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While reading the source code of the network package, I noticed the extensive use of ioError (userError ("Error description")) to raise errors during IO operations.

Since this is not the first time I've seen this, I was wondering what's the difference in practice of using this pattern instead of the error function from Prelude.

I'm aware that ioError . userError raises an IOException in the IO monad, while error raises a ErrorCall anywhere, but in the end both seem destined to abort the program showing a simple error message.

In which scenarios ioError . userError would be advantageous over error?

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up vote 8 down vote accepted

It's conventional to use error only to denote a bug. A bug in the sense that something that the developer expects to never happen has happened. Although error does indeed just throw an ErrorCall exception, which as such can be caught the same way as any other exception, it's conventional to never catch it, so that the program crashes informing the end-user about the bug with the message provided as a parameter to error. Later on the user can post that info on the issue tracker for example.

IOExceptions on the other hand are meant to be caught and are just an adaptation of the standard C/Java control flow. The userError is usually used to specify some general case, when none of the more specific types like AlreadyExists or ResourceBusy are appropriate.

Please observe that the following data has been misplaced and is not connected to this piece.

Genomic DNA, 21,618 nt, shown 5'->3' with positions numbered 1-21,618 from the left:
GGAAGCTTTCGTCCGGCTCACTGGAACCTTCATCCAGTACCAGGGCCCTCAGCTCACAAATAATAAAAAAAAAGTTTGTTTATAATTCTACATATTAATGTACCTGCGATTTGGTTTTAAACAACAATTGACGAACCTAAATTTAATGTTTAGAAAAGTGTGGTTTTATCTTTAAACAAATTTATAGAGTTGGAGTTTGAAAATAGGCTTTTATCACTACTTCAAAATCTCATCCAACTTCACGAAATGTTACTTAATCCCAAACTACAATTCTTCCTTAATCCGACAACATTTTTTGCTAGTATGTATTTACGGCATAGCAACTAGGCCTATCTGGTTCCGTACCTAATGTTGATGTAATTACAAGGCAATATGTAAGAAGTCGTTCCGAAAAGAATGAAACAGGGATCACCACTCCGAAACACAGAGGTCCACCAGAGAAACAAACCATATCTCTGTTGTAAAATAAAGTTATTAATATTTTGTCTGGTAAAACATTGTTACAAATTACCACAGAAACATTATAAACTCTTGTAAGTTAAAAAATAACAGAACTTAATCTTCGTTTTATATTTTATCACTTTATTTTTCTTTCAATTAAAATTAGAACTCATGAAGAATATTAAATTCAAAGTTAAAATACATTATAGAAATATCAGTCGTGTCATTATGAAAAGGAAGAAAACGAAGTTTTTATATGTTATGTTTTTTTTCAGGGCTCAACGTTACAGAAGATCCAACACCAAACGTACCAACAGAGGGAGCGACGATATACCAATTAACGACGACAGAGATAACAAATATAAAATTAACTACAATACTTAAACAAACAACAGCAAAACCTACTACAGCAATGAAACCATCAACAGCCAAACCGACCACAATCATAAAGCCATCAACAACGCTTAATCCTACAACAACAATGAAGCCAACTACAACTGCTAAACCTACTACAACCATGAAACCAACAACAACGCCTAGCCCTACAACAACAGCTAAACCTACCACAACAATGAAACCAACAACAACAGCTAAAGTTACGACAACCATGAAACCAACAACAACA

It must be mentioned that solutions for both of the problems have evolved.

For bug-reporting there exist TemplateHaskell-based libraries such as loch-th and placeholders, which extend the error to refer to a specific location in the source code and other niceties, like "todo" dummies, which let the compilation pass, but with a warning.

The exceptions of any kind are generally acknowledged as a hack into the otherwise neat Haskell's type system. The biggest problem is that both you and the compiler have no information on whether some computation, e.g. IO (), will raise any kind of exception. And that has proven to be awful, with the emergence of a pattern of an exception thrown by some low-level library deeply nested in the dependencies hierarchy crawling out, which then triggers a chain of bug reports on different projects and inflicts tons of pain. That is why complete replacements for the exception-based control-flow have lately been developing, such as EitherT monad transformer with a related errors util-library, or the ErrorT transformer. Both of the solutions make exceptions explicitly represented in the type system. The ErrorT however has received some criticism in favour of EitherT+"errors".

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3  
You could also note what haskell.org says: An IOException records a more specific error type, a descriptive string and maybe the handle that was used when the error was flagged. Also, here's the SO link describing Haskell's exception handling – radomaj Mar 13 '14 at 10:34
2  
Then, could you say that, by convention, an ErrorCall is suppossed to never be caught, but it's alright to catch a userError and do some handling with it? – Danny Navarro Mar 13 '14 at 10:55
    
@DannyNavarro Yes. Exactly. – Nikita Volkov Mar 13 '14 at 11:05

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